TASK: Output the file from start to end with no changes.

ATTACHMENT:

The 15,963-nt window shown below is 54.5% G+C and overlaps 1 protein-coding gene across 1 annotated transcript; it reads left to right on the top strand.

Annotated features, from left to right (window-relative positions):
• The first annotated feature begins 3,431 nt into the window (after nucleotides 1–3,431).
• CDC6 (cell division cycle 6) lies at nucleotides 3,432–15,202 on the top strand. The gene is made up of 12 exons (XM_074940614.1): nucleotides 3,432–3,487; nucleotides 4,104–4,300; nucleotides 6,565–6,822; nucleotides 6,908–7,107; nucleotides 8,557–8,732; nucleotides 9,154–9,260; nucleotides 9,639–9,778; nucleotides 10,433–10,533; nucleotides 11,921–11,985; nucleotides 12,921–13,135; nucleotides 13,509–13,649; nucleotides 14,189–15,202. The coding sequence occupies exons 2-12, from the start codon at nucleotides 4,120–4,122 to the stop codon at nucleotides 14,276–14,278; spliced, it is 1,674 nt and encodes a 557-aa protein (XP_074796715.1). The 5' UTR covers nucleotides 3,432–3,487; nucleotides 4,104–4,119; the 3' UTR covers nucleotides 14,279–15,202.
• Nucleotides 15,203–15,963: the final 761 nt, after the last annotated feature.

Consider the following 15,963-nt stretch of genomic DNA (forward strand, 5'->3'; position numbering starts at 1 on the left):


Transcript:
The 15,963-nt window shown below is 54.5% G+C and overlaps 1 protein-coding gene across 1 annotated transcript; it reads left to right on the top strand.

Annotated features, from left to right (window-relative positions):
• The first annotated feature begins 3,431 nt into the window (after nucleotides 1–3,431).
• CDC6 (cell division cycle 6) lies at nucleotides 3,432–15,202 on the top strand. The gene is made up of 12 exons (XM_074940614.1): nucleotides 3,432–3,487; nucleotides 4,104–4,300; nucleotides 6,565–6,822; nucleotides 6,908–7,107; nucleotides 8,557–8,732; nucleotides 9,154–9,260; nucleotides 9,639–9,778; nucleotides 10,433–10,533; nucleotides 11,921–11,985; nucleotides 12,921–13,135; nucleotides 13,509–13,649; nucleotides 14,189–15,202. The coding sequence occupies exons 2-12, from the start codon at nucleotides 4,120–4,122 to the stop codon at nucleotides 14,276–14,278; spliced, it is 1,674 nt and encodes a 557-aa protein (XP_074796715.1). The 5' UTR covers nucleotides 3,432–3,487; nucleotides 4,104–4,119; the 3' UTR covers nucleotides 14,279–15,202.
• Nucleotides 15,203–15,963: the final 761 nt, after the last annotated feature.

Consider the following 15,963-nt stretch of genomic DNA (forward strand, 5'->3'; position numbering starts at 1 on the left):